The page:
The kitchen overlooks the dining space and out to sea. A vista you have to ‘sea’ to believe. The wraparound terrace faces east.The subpenthouse of Soul in Surfers Paradise features dazzling views, which is no surprise given it is on the 64th floor of a supertower that hits 246m at its spire, a height second only to Q1.“It’s certainly up there,” said Jordan Williams, managing director of Kollosche Prestige Agents. You wouldn’t want to be scared of heights.It had been holiday let for the past 18 months, with current booking data showing the subpenthouse could be reserved for about $12,000 a week. Occupants can live a “life of perpetual luxury” in the four-bedroom, three-bathroom sky-home residence. What the bathroom lacks in views, it makes up for in luxury.The 409sq m apartment shares the 64th floor with another subpenthouse, also on the market.That three-bedroom, three-bathroom, 323sq m residence has been listed for sale for $5.95 million for reportedly over a year. Jordan Williams of Kollosche Prestige Agents in one of the “highest” sub-penthouses for sale at Surfers Paradise. Picture Mike BatterhamTOWERING over other tall buildings, so far up sunbakers are reduced to minuscule scale, lines of surf appear to roll in slow motion and the city buzz is muted by whistling wind. One of the Gold Coast’s loftiest apartments has just hit the market with a sky-high price tag of almost $5 million. A birds-eye view of the Glitter Strip.The northeast facing property had been listed “softly’’ on the market just before Christmas to coincide with the pre-Commonwealth Games buzz.“We believe it will sell in the first quarter of next year based on forecasts,” Mr Williams said. Sleep above the city.Views from the city to the Pacific Ocean are visible from almost every room, while an expansive wraparound terrace with glass panels offers a dizzying vantage point. The master suite features a panoramic vista of the Hinterland, city and ocean. Marble accents in the master ensuite complement newly revamped limestone flooring in the main spaces and Caesarstone benches in the galley-style kitchen. The ‘sky-home’ features open plan living.Such properties do not often hit the market and the sale was a regrettable and tragic one, he said. The owner, a Malaysian businesswoman, had not returned to the luxury apartment since the death of her husband.“The couple bought the property in 2012 post-GFC as a holiday home,” Mr Williams said. More from news02:37Purchasers snap up every residence in the $40 million Siarn Palm Beach Northless than 1 hour ago02:37International architect Desmond Brooks selling luxury beach villa21 hours agoImagine waking up to this! Panoramic views from the master suite.They had paid $6 million for it — a price that has been slashed to $4.95 million.“She’s very motivated, she understands the apartment market hasn’t bounced back as well as houses after the GFC,” Mr Williams said. “It’s a very regrettable sale but she feels she can put the money to better use, reinvesting back into the local market in commercial.”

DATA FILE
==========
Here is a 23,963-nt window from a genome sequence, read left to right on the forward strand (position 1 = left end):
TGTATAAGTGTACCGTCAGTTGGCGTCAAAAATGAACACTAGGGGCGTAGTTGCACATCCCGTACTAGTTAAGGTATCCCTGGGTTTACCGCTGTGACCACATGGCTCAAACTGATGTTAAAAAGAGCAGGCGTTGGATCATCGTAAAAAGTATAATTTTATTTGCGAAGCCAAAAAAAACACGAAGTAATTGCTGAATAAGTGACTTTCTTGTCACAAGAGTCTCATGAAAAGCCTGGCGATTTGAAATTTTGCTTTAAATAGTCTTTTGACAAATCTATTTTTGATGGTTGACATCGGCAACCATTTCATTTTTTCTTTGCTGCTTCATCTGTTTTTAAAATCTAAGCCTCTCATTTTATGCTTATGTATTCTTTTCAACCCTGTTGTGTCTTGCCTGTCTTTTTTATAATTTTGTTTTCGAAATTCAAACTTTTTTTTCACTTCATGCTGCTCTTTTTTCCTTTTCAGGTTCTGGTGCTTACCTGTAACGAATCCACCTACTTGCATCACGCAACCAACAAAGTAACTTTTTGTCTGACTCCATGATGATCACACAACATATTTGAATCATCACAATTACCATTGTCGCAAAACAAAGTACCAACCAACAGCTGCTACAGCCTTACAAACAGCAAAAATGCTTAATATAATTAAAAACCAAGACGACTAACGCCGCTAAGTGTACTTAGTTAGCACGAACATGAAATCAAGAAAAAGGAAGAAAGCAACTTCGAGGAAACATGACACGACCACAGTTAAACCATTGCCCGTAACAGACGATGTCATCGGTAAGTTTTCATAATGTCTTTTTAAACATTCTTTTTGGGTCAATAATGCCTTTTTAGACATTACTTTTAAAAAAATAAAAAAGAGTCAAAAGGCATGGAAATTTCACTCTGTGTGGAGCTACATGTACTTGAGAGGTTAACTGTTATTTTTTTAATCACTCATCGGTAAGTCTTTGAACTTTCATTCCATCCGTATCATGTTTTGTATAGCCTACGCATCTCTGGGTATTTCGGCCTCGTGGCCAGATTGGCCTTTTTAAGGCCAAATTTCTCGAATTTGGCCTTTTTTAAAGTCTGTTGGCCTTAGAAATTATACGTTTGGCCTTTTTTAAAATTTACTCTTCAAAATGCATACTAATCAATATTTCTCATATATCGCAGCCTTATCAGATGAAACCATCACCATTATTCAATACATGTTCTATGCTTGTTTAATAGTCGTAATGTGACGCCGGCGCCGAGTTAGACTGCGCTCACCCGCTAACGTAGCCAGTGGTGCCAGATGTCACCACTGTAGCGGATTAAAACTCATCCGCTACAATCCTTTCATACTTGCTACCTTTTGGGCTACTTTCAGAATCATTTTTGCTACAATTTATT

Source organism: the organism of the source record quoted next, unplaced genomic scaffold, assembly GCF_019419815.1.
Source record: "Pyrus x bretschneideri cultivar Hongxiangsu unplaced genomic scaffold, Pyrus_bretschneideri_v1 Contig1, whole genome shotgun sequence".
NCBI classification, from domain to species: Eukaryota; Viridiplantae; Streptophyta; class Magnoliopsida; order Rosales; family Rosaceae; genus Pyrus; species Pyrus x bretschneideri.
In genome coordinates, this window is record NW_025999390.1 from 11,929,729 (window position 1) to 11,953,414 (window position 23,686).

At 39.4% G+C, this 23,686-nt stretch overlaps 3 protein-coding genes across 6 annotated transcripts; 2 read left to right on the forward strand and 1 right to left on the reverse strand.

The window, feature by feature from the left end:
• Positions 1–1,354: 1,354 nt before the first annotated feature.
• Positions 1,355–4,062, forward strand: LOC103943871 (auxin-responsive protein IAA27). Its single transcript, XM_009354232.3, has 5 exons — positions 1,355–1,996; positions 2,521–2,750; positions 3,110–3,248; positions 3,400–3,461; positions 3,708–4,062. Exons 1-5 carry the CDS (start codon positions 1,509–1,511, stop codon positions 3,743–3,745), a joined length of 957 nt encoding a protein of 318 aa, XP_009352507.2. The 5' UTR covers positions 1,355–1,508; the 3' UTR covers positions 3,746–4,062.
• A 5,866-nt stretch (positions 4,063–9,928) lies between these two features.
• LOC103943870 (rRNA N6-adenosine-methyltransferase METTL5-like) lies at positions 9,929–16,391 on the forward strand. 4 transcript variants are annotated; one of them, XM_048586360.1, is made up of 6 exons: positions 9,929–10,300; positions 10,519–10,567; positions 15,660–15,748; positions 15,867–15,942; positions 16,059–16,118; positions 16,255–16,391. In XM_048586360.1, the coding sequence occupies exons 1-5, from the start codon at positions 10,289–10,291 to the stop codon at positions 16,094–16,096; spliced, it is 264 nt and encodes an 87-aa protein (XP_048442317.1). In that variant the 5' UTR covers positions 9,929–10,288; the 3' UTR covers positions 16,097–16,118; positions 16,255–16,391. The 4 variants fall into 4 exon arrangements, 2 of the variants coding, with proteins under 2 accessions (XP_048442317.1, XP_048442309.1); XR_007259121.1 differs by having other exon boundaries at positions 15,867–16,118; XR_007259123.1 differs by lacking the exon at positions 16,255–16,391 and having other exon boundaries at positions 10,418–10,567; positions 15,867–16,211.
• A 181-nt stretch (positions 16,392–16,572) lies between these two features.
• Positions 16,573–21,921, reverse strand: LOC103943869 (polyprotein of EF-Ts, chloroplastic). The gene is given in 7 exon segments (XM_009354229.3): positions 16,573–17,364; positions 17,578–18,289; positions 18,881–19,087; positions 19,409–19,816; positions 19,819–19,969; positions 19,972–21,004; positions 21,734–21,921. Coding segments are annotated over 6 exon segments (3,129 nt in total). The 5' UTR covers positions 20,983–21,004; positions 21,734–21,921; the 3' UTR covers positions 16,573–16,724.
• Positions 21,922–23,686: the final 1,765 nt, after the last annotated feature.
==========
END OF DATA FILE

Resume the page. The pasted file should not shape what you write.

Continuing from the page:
–president hails support from young athletesBy Clifton RossTitans Table Tennis Club has ventured into the academic stream following the pandemic which has robbed athletes of their playing time.Club president, Dwain Dick, told Chronicle Sport that the club has ventured into the line of providing academic support for youths as well as their young table-tennis players.Dubbed the ‘Titans Virtual Learning Academy’, the virtual online sessions offer classes in human and social biology, Mathematics, English, EDPM, Physics, and Information Technology, among other subjects, with prices ranging from GY$4,000-$10,000 monthly.There will also be Grades 6, 7-11 and evening classes for adults who might be interested in writing CSEC. Since Covid-19 unleashed its havoc a few months ago, table tennis has been dormant due to the respecting of the social distancing and quarantine guidelines.The club president said that due to the state of things, it was important to ensure that while players were away from live action as well as schools, which remain closed, they maintained that balance of academics, which usually goes hand-in-hand with sports.According to Dick, this new format will allow athletes along with those within the general public, to keep that necessary balance needed to perform at a high mental level during these tough times.Also, with a number of the club’s junior national athletes being heavily involved in their academic lives, Dick believes that it strengthens their approach to table tennis, which calls for exceptional concentration, mental prowess and reflexes.By making use of the time away from schools or even regular gatherings at classes, the young athletes can remain fixed in a positive environment amidst the toughest of recent times, which have afflicted sportsmen and women globally.Dick also advocated for the local associations to keep working closely with their athletes during this time of distancing and solitude.He was also strong on associations keeping track of players workout regimes, eating habits and dedication to working on whatever they can with regard to their skillset during lockdown, as to ensure that they are well-prepared to re-enter a normal sport environment.The club’s head further maintained that his players were keeping in good playing shape by their own personal means, adding that he’s eager to get back out there with his tennis players and Guyana’s next crop of top stars.